Reading the mind of the man who is expected to revive the grand old party
Shiv Visvanathan | July 20, 2012
[This was the cover story of Governance Now a couple of years ago, September 16-30, 2010 to be precise. Little seems to have changed in the intervening period, except that this week Rahul Gandhi has hinted he intends to take up more responsibility. So here is an exercise to read his mind, to guess what makes him tick and what does not.]
Waiting is a strange phenomenon. It is an interlude where one is caught in the middle of a rite of passage and one knows one has not arrived. Waiting is a liminal period between departure and arrival. Waiting demands patience. It teaches you the art of listening. It demands the craft of silence. Waiting creates an umbilical sense. You are dependent on those around you. You are not even your own self as even your self is projected into the future. Waiting is a form of secondariness, incubating into primariness. It is still life. It can also be agitated and Brownian.
Waiting in politics gets even more acute because each event is a learning period. You acquire the skin of politics, the layers of sensitivity or insensitivity politics demands. You learn the semantics, the semiotics of politics. Waiting is a part of all craft forms, especially politics, as it moves from apprentice to journeyman to master. It is an initiation rite, where you emerge into the public rituals of acceptance. Prolonged waiting can eat into a person, emphasising his eccentricity, his impatience. Prince Charles was a casualty of waiting. Waiting in youth creates expectancy. Waiting put Charles into the amber of monarchy. There is already a touch of the antique about him.
The dynasties of the democracy are more used to speed. The demands of politics as an art form are different. You need more events as you wait, but these events are such that it must create a presence of the future. Whoever crafted Rahul Gandhi’s period of waiting is a master of the art of politics. Rahul retained the freshness of a prince in waiting, and yet changed, watching and learning the rules of the game. In that sense, history has been gentler to prince Rahul rather than to Prince Charles.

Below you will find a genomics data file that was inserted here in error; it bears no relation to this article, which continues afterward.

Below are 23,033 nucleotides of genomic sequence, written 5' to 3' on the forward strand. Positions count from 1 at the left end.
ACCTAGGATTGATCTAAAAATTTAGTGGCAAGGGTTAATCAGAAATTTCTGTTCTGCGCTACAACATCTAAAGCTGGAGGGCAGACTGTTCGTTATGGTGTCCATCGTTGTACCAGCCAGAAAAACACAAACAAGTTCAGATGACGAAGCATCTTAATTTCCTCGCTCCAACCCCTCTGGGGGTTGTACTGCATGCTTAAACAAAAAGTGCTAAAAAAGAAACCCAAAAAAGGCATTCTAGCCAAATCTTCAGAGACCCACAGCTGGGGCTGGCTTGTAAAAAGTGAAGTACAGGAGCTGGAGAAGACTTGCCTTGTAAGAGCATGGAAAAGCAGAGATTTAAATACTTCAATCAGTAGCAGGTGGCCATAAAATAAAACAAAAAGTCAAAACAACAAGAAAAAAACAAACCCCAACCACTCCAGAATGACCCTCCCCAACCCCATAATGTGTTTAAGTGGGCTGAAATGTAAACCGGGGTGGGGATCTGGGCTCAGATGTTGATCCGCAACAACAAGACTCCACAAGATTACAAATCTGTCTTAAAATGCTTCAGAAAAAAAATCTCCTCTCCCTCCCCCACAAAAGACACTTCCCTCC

Think of him when he first came. He was a postcard, a diminutive child, next to his legendary grandmother. Then he is the boy scout, obtaining a tourist’s guide to politics. Harvard adds to the bluechip ancestry, but democracy can be ruthless with epigones. In politics, genealogy is like stocks: you can fritter your legacy in one silly move. Waiting has to add a sense of expectancy. As you walk the eventless ramp of political rituals, you must be more than a backdrop or a dispensable prop. You need an aura, an ambience of caring and wisdom. This Rahul had. All he had to do was to sit behind his mother and leave the rest to the audience. In waiting, you are a spectacle, the outline that the audience animates. It is the spectator who gives you life, moves you from secondariness to primariness.
The audience loved Rahul. He had the right table manners for politics. A fair and lovely personality. A sense of royalty leavened by courtesy. He did the right things and was always caught in a show of respect to some elder figure. There was no seediness. He looked noble, even human. He became the listener. He must have attended over a hundred seminars. Listened unobtrusively, except for a tired yawn which draws the complicity of a laugh. He uses interludes to talk to the right people. Many are major functionaries in minor institutions but they treasure the questions he asks. They are simple, direct and reach the person. They treasure the memory. They can dine out on it and the message spreads. He is respectful and intelligent. Goodlooking but not handsome. The sandpaper beard gives him the anticipations of ruggedness. He does not convey rawness. He projects the right sense of ferment. At seminars, he is a presence. He can merge into the background till his moment comes, make the point and move. He moves quickly, never overstays his time, but always conveys the sense of the next time. Every visit creates excitement, curiosity and anticipation. As a prince in waiting, he knows his limits and stays within it. He avoids being seen as a middle range man. He is a potential leader but he is in no hurry.